2) life for the children of aristocrats who know they are the winners is easy, they don’t have to learn and do things to become future leaders, they come to believe that ther rule because it’s “the natural order of things”

  • lunasea

    “But American politics has always been nasty and divisive; the notion
    that today’s politics is harsher than ever is revisionist history.”

    Didn’t everyone have the same etchings in their history books of dudes wearing wigs shooting at each other?

    • alizardx

      “Dirty Politics”, Bruce Felknor – starting with the attacks on George Washington. (recommended, it’s entertaining as well as informative)

      I’ll also note that formal duels originated in aristocracies.

  • drokhole

    I think it partly has to do with the fact that their preferred image of God is that of a monarchical dictator.

    • DeepCough
      • drokhole

        Joy to the world, indeed!

      • echar


        “Bitches better have my money”.

    • drokhole

      “And so, all those people who are oriented to the universe in that way feel related to basic reality as a subject to a king.” – Alan Watts

    • alizardx

      Many neoreactionaires identify as atheists. (trying too hard to be trendy) I suspect that a large percentage actually see “God” when they look in the mirror. Unworthy and unhealthy object of worship, of course, but it isn’t like they are convincing when they pretend intellectual superiority over the rest of us who know history too well to respect their beliefs.

      • drokhole

        I agree with your point (particularly regarding the techno-elite neoreactionary crowd), but I was speaking mainly about conservatives (which the article identified). Though, there is some overlap between the two worldly models (the monotheistic/ceramic and the atheistic/fully-automatic, as delineated by Alan Watts). They sort of kept the mechanism but kicked out the maker (or, as Watts put it, “and so what they did was got rid of the lawmaker and kept the law.”). Maybe they feel like they’re entitled to fill the void left behind (they are “Makers”, after all).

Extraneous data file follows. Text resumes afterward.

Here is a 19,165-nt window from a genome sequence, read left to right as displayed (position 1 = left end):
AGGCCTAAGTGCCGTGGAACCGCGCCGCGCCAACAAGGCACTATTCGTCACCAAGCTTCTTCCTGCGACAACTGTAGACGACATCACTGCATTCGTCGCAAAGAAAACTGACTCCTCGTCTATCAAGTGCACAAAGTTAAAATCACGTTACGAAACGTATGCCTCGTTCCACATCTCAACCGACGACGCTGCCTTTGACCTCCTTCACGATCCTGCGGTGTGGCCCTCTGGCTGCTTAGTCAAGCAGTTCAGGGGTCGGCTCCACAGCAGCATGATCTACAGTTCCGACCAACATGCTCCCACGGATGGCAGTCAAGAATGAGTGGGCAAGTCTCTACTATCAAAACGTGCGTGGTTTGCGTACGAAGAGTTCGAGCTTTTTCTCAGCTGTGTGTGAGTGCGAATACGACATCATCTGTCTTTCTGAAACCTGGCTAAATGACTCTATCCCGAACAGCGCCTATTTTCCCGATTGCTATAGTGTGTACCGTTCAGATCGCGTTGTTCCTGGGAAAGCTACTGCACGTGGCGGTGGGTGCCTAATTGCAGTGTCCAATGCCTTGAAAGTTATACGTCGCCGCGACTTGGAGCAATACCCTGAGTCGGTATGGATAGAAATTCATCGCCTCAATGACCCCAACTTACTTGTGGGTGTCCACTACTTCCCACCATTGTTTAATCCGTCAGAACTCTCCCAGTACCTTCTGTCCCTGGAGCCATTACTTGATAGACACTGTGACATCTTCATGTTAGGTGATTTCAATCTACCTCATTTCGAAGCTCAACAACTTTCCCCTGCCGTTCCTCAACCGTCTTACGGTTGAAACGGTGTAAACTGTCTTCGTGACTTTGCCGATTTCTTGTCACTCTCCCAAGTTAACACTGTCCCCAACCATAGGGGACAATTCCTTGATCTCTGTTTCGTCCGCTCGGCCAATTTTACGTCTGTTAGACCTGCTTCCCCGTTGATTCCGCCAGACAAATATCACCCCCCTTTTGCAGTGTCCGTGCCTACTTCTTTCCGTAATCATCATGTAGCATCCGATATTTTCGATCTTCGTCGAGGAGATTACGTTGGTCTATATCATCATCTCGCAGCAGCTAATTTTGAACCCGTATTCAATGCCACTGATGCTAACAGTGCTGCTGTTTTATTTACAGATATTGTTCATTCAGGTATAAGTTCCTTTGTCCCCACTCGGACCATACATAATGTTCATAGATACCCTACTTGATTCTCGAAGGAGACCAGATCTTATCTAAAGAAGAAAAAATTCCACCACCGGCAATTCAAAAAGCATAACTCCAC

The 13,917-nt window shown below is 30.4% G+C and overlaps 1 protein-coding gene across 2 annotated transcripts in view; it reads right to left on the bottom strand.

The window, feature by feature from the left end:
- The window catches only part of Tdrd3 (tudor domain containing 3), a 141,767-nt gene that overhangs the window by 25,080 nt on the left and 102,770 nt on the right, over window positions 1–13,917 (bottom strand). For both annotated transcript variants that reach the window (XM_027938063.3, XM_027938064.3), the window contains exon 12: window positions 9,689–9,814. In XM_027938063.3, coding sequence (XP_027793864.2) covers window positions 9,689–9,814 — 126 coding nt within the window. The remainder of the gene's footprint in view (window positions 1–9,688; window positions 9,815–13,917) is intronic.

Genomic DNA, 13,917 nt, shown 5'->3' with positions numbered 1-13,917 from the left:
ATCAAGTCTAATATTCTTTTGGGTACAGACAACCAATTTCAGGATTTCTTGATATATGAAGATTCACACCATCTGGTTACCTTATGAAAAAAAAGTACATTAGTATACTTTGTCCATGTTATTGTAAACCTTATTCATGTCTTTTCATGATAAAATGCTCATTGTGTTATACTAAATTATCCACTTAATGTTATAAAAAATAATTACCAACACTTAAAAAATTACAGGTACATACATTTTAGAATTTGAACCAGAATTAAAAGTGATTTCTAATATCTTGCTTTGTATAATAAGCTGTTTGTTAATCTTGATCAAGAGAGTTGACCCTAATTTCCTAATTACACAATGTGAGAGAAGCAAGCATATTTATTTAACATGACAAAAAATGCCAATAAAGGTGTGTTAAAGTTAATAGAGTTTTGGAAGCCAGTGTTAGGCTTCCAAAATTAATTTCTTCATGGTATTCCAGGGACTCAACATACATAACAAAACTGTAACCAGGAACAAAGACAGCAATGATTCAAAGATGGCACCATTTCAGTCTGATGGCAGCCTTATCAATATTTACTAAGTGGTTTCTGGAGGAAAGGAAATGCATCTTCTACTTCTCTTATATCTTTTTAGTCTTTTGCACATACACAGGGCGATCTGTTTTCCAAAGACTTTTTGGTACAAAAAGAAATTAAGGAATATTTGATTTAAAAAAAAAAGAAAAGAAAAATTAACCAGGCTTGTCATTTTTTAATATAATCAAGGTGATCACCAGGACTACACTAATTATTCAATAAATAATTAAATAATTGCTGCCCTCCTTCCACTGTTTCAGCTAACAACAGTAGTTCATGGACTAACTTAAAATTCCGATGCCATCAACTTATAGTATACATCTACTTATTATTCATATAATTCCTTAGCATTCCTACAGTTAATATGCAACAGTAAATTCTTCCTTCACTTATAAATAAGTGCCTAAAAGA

• alizardx

          “they are the Makers”? There are few, if any you should trust unsupervised in a real lab, especially if it’s yours.

          Like the “free enterprise” cheerleaders for capitalism you should not trust running your hot dog stand if you depend on its profits.

  • echar

    The key word is ideally.

  • BuzzCoastin

    most humans need a dominatrix
    monarch, oligarch, dictator or democrate
    they don’t really care what costume she wears
    as long as they can be ruled and punished
    while watching tv

  • alizardx

    “Power that cannot be bought”?

    “Isaiah 1:23 – Thy princes [are] rebellious, and companions of thieves: every one loveth gifts, and followeth after rewards: they judge not the fatherless, neither doth the cause of the widow come unto them.”

    The custom of bribing royalty has been around a very long time. With the outcomes as described.

    For more current examples, check the Saudi monarchy.

  • Liam_McGonagle

    I bet the Brits are kicking themselves right now for getting rid of their monarchs.